Clara asks her if she’s lost, and the girl runs away again. Here is where I would give up. But not sweet, nurturing Clara, who walks past a silver air-conditioning duct. Good to know that HVAC repair men have employment in this alien culture. They startle each other, laugh, and talk about why Clara is following her and the kid doesn’t believe she doesn’t have a motive. And neither do the fans, to be honest.  As they talk about the girl being scared and needing to hide, three alien henchmen transport into the room. These guys are bald and their faces look a bit like they have parts of metal steampunk gas masks fused into their faces. The Empty Child been through here, guys?  Just sayin’. They whisper “Merry, where are you?”, which is effectively creepy (but is no “Are you my mummy?” but then Moffat didn’t write this one), but I am not sure that is exactly practical when calling for a lost child. Clara takes charge and leads Merry (who incidentally is all decked out in robes and a head covering reminiscent of a Bajoran vedek visiting DS9) to the TARDIS (stopping to explain to Merry that it is a “timey spacey thingie”, come on Clara, it is Spacey Wacey, Timey Wimey, get it right) but the doors won’t open for her, and she comments that it doesn’t seem to like her. Whovians will be chewing on that one for a while, let me tell you. Clara, clearly annoyed with Sexy, sits with Merry around back of the TARDIS for a chat and asks her “What’s happening?” like she is Raj or Rerun from the Seventies, but seriously, Clara is always sweet with kids (she’s cool that way) and learns that Merry really just has a bad case of stage fright and doesn’t want to get the song she is supposed to sing to a god, wrong. Fair enough. She’s also the carrier of their history and knows every song and poem. No wonder that kid looks worried; she’s a walking Kindle. Merry is cast really well; this child has a sincere face and timorous voice both cherry-picked to melt your cynical heart. I have a feeling that at some point our cockles will be all warm and fuzzy. I look forward to it because those masked guys are bound to catch up to her. At this point, Clara relays a sweet story about how she was afraid of getting lost and did, but that her mother found her and assured her that she would always find her. Clunk, that’s the sound of heavy foreshadowing. Clara lovingly reassures Merry that she will get it right, and then we’re right back to the marketplace where Merry’s handed off to her caretakers. The doctor strolls by, checking up on Clara, and munching what looks to be a blue styrofoam cupcake fruit. Odd eating habits, that one. He and Andrew Zimmern could hang. Cut back to the asteroids (or whatever they are) that form the rings and as the Doctor and Clara rush to their seats, we hear the ceremony in an outdoor amphitheater which faces the asteroid with the pyramid that contains a rather ugly and malicious-looking creature in a glass cage. You can tell these aliens have never seen Earth-bound cinema or they would know that putting homicidal maniacs in glass cages is never a good idea. Now the man who’s singing to the creature in the cage, comes out of the pyramid and sings back to Merry on the other asteroid, but how is this sound transmitting?  And how is there an atmosphere on these rocks? I don’t get it and wish at least one or two lines of dialogue had explained it, but as the song is quite beautiful, I shall let it pass. They are singing to the “mummy” also known as “the old god or grandfather.” There it is again, a reference to a grandfather. Do I smell herring or not? I can’t tell. Evidently this song is long and I mean long, it has gone on through a string of singers for thousands of years to keep that thing asleep. Why do I feel like he is about to wake up?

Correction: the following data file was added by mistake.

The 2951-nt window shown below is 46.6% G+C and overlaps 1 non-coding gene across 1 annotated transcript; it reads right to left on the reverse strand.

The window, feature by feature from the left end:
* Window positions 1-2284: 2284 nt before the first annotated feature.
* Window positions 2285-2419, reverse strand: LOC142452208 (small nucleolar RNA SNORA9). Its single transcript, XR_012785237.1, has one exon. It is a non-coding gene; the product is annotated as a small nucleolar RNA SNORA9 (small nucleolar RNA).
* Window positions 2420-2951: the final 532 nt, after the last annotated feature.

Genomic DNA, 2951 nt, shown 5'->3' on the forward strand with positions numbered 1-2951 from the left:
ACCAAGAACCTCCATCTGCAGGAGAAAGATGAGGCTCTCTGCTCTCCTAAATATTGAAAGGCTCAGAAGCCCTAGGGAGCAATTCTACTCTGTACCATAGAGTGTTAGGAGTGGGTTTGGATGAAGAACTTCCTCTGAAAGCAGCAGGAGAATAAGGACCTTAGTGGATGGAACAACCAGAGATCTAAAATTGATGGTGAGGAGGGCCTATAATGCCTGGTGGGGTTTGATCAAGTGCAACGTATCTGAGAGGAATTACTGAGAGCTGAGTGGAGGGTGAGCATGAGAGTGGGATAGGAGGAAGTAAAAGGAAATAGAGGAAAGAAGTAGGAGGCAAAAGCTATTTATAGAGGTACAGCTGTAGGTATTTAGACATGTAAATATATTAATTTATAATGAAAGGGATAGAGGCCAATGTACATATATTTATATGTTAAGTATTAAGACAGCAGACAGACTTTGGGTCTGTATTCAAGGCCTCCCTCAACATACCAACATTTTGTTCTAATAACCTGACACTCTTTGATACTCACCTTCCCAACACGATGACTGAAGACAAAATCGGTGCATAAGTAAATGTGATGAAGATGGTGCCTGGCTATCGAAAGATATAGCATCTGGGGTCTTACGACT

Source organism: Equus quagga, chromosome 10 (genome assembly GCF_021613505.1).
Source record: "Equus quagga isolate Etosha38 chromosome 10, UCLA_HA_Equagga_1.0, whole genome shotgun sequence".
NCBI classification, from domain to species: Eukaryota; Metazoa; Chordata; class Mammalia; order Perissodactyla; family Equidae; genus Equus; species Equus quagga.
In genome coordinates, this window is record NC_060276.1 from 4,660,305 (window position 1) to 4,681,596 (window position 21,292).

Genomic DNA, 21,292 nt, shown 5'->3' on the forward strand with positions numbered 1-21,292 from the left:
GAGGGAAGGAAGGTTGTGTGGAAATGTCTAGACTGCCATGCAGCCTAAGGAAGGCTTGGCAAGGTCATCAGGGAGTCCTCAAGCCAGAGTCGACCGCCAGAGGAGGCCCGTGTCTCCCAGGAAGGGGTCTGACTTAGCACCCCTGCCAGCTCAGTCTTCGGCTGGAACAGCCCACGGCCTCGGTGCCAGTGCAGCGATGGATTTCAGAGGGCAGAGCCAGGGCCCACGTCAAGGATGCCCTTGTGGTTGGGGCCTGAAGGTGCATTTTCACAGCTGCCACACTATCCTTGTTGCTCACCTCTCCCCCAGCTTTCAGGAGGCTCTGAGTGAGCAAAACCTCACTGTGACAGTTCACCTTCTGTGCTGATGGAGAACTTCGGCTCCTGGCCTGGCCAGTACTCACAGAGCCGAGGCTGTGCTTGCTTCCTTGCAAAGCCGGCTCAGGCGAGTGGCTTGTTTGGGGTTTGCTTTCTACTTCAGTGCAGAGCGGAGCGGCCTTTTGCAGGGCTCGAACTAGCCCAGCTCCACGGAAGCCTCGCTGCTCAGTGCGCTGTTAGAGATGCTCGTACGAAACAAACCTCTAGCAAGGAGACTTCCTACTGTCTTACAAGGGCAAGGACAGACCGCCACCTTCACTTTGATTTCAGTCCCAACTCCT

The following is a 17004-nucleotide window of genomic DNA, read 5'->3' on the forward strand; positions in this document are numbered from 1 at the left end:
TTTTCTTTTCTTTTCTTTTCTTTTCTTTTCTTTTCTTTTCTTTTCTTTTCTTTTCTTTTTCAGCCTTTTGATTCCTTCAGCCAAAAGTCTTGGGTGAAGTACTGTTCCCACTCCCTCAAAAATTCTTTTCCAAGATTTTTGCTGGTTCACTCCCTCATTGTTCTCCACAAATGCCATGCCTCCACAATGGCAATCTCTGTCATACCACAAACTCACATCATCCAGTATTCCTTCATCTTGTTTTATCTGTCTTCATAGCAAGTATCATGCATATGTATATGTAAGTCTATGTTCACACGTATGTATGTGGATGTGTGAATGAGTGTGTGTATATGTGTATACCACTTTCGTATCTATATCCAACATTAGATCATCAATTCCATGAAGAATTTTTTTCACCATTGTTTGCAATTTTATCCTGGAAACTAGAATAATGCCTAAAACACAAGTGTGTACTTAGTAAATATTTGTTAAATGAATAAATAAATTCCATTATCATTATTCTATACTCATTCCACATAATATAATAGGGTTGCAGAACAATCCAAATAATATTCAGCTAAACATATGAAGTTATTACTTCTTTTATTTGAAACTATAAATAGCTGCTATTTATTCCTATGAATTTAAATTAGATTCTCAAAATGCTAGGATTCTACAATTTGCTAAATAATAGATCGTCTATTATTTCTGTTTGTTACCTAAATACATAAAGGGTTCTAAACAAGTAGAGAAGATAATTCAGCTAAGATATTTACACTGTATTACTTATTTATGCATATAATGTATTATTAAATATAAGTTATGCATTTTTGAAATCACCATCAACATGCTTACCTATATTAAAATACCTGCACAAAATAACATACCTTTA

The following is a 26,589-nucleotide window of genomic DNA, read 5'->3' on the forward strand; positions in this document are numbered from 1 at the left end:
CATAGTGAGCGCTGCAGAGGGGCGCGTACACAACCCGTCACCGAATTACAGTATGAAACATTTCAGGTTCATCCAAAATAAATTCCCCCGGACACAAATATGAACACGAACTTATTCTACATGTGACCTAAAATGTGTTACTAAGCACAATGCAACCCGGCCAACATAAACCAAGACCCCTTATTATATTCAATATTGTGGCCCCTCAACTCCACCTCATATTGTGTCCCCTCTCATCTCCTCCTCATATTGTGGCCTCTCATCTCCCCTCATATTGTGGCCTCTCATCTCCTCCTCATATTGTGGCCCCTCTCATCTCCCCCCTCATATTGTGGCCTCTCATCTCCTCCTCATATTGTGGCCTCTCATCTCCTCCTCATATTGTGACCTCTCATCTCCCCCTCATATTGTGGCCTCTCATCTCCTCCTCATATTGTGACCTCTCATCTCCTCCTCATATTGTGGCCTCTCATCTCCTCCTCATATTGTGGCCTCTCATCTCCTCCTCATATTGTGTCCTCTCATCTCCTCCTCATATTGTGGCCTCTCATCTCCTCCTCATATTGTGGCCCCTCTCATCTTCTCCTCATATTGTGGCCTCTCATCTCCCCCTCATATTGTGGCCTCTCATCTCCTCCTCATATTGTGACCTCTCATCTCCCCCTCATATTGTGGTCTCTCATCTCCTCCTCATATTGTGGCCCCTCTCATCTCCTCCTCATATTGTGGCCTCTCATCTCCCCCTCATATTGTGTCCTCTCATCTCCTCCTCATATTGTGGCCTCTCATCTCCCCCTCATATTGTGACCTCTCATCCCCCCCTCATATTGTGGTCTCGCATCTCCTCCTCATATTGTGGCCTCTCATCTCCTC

Next the audience give gifts of meaning for the old god which magically vanish in a trail of gold sparkle dust. Everyone joins in song and several million Who fans cringe as they start to fear the Doctor will sing too and then he kind of does, but trails off, thank god because that would just be too much giving the world a Coke and singing in perfect harmony. Next the asteroids shake because Grandfather has awakened from the man’s cracked voice  and he ain’t a happy pappy. Merry gets grabbed up by a golden tractor beam and is whisked off the amphitheater asteroid and is sucked into the pyramid on the other one. Then the Doctor and Clara come running back into the marketplace where Clara, completely incensed asks why he is walking away. He sternly answers her that “we don’t walk away”. No, they usually run, if they do anything, but let’s not split hairs. Doctor barks at Barking alien and then she barks back and then the Doctor is looking for something precious to give her. Clara reluctantly offers up her mother’s ring even though she is clearly not impressed with the Doctor for not giving up his screwdriver. Won’t she feel stupid later. I can’t blame her, though. And they are off on the space scooter to save Merry. They try to reach her, but  crash through the entry to the pyramid. The Doctor babbles about the pyramid having an atomic something or other lock  but eventually manages to open it. And as Clara walks up to the sleeping “god”, quipping that he doesn’t look big enough, we find out that Grandfather is going to eat on Merry’s soul. Nice. Merry, who incidently wants them to leave, inexplicably traps Clara to the glass with a blue, sparky force field, and the Doctor, holding up the heavy door with the sonic,  is highly irritated that Merry refuses to leave. He then oddly kind of sings at the door and lets it fall. Next up is one of my most favorite snarky lines from this episode where the Doctor rather frankly tells the male chanter, who is seriously chanting his patooty off to keep the monster asleep,  that “that’s not gonna happen, he’s waking up, mate.” The Doctor tells him to run, and like most cases when the Doctor tells someone to run, the guy does. He evaporates after rather defensively declaring that the long song ended with him, Yeah mate, because you cracked it on the song, and for some reason Merry is going to have to pay the price, but still no one mentions this. Oh wait, The Doctor does say he is waking because it is simply time for him to wake.